Brent Nears $70 as Market Clutches to Positive Data
By Adedapo Adesanya
The Brent crude neared $70 per barrel on Thursday, May 27 as positive data from the United States eased recent worries about a potential addition of Iranian oil to the market.
During the session, the price of the international crude benchmark increased by 33 cents or 0.48 per cent to trade at $69.79 per barrel, while the United States crude benchmark, West Texas Intermediate (WTI), rose by 34 cents or 0.51 per cent to sell at $67.19 per barrel.
Data from the world’s largest economy and highest oil-consuming nation, the US, showed that the economy is improving.
The US economy in the first quarter of the year recorded its second-fastest growth rate since the third quarter of 2003, and other data on Thursday showed that business spending on equipment accelerated in April.
In addition, the number of Americans filing new claims for unemployment benefits dropped more than expected last week, according to data from the US Labour Department.
The market believes that the economic and demand rebound in the United States outweighed the problem of Iranian supplies reentering the market.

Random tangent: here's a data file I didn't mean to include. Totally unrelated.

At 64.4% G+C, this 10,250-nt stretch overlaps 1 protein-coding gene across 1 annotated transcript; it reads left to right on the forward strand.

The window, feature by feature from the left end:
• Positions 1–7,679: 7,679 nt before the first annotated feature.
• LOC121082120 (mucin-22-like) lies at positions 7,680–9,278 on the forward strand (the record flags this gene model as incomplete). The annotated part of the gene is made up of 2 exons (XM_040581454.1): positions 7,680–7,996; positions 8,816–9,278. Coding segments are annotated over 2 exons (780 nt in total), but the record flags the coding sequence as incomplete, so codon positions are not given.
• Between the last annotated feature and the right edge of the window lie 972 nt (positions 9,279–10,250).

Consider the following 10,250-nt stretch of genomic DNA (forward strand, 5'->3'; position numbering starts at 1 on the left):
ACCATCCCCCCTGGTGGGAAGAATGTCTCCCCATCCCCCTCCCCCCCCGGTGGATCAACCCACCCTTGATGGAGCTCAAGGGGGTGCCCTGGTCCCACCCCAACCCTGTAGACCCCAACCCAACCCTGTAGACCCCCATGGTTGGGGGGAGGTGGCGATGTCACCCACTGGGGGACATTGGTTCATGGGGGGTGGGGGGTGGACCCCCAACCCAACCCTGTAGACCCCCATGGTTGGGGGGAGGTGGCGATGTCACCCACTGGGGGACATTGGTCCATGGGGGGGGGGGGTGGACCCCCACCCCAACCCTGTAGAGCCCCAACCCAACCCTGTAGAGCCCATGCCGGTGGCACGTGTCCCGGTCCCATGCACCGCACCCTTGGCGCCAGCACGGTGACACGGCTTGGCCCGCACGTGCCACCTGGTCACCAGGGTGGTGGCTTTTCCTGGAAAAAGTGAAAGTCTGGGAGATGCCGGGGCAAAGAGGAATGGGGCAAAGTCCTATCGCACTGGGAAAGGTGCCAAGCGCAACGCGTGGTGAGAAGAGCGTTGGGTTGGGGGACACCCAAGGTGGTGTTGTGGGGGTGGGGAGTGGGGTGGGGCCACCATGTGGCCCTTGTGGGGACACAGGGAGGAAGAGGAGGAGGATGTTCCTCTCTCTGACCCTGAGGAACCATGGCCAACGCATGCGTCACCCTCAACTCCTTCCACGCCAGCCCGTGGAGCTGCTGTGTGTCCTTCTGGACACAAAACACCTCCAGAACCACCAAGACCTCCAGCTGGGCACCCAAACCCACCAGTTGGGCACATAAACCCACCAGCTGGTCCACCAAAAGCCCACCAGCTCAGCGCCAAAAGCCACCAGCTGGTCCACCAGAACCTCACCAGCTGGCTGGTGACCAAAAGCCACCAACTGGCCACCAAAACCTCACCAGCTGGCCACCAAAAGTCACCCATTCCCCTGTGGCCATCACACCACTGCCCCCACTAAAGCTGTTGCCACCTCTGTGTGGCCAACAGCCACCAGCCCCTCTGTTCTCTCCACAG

Iran and global powers have been negotiating since April to work out how the county and the United States should secure the lifting of sanctions on Iran, including its energy sector, in return for Iranian compliance with restrictions on its nuclear work.
Analysts have said Iran could provide about one million to two million barrels per day additional oil supply if a deal is struck and sanctions lifted.
Another trigger to the improvement seen yesterday was the northern hemisphere’s summer driving season and the lifting of coronavirus curbs, which have pushed up the demand for fuel.
As a result, US crude oil inventories fell last week in the United States according to the Energy Information Administration (EIA).
Meanwhile, the Organisation of the Petroleum Exporting Countries and its allies (OPEC+) is expected to confirm next week its May-July plan to ease the oil production cuts by the planned 840,000 barrels per day in July.
The ministers of the OPEC+ group are meeting on Tuesday, June 1, and at present, no surprises are expected, despite this year’s track record of decisions surprising the market to both the bullish and bearish sides.
The collective OPEC+ oil production is set to rise by 350,000 barrels per day in both May and June and by more than 400,000 barrels per day in July.
Additionally, Saudi Arabia is also gradually easing its extra unilateral cut of 1 million barrels per day over the course of the next few months, beginning with monthly production increases of 250,000 barrels per day in both May and June.
The improving situation in the other parts stands in contrast to India, the world’s third-largest oil importer, where a recent surge in COVID cases coupled with low vaccination efforts is threatening the country.